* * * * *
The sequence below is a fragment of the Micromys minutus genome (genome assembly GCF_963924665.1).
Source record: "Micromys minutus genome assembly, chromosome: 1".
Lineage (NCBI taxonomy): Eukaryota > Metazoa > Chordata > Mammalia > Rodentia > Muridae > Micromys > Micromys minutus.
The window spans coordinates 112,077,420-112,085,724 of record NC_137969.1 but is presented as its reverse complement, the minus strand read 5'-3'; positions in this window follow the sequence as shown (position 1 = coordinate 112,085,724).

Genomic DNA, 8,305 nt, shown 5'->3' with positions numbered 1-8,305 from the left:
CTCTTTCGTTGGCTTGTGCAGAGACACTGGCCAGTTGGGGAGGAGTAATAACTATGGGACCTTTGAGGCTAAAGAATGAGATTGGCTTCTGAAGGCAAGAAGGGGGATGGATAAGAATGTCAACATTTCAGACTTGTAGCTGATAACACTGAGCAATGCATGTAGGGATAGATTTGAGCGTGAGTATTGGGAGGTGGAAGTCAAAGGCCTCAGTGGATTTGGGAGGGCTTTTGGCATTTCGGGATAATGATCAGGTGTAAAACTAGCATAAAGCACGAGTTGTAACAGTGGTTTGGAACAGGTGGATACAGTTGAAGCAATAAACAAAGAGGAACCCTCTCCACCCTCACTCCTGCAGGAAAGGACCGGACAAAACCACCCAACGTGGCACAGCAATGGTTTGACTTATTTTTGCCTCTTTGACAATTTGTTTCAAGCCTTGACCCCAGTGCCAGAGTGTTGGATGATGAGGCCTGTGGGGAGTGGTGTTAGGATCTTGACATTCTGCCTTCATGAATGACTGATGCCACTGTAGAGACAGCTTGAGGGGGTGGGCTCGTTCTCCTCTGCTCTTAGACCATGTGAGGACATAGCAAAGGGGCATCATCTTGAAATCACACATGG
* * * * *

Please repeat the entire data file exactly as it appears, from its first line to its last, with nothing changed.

The sequence below is a fragment of the Micromys minutus genome (genome assembly GCF_963924665.1).
Source record: "Micromys minutus genome assembly, chromosome: 1".
Lineage (NCBI taxonomy): Eukaryota > Metazoa > Chordata > Mammalia > Rodentia > Muridae > Micromys > Micromys minutus.
The window spans coordinates 112,077,420-112,085,724 of record NC_137969.1 but is presented as its reverse complement, the minus strand read 5'-3'; positions in this window follow the sequence as shown (position 1 = coordinate 112,085,724).

Genomic DNA, 8,305 nt, shown 5'->3' with positions numbered 1-8,305 from the left:
CTCTTTCGTTGGCTTGTGCAGAGACACTGGCCAGTTGGGGAGGAGTAATAACTATGGGACCTTTGAGGCTAAAGAATGAGATTGGCTTCTGAAGGCAAGAAGGGGGATGGATAAGAATGTCAACATTTCAGACTTGTAGCTGATAACACTGAGCAATGCATGTAGGGATAGATTTGAGCGTGAGTATTGGGAGGTGGAAGTCAAAGGCCTCAGTGGATTTGGGAGGGCTTTTGGCATTTCGGGATAATGATCAGGTGTAAAACTAGCATAAAGCACGAGTTGTAACAGTGGTTTGGAACAGGTGGATACAGTTGAAGCAATAAACAAAGAGGAACCCTCTCCACCCTCACTCCTGCAGGAAAGGACCGGACAAAACCACCCAACGTGGCACAGCAATGGTTTGACTTATTTTTGCCTCTTTGACAATTTGTTTCAAGCCTTGACCCCAGTGCCAGAGTGTTGGATGATGAGGCCTGTGGGGAGTGGTGTTAGGATCTTGACATTCTGCCTTCATGAATGACTGATGCCACTGTAGAGACAGCTTGAGGGGGTGGGCTCGTTCTCCTCTGCTCTTAGACCATGTGAGGACATAGCAAAGGGGCATCATCTTGAAATCACACATGG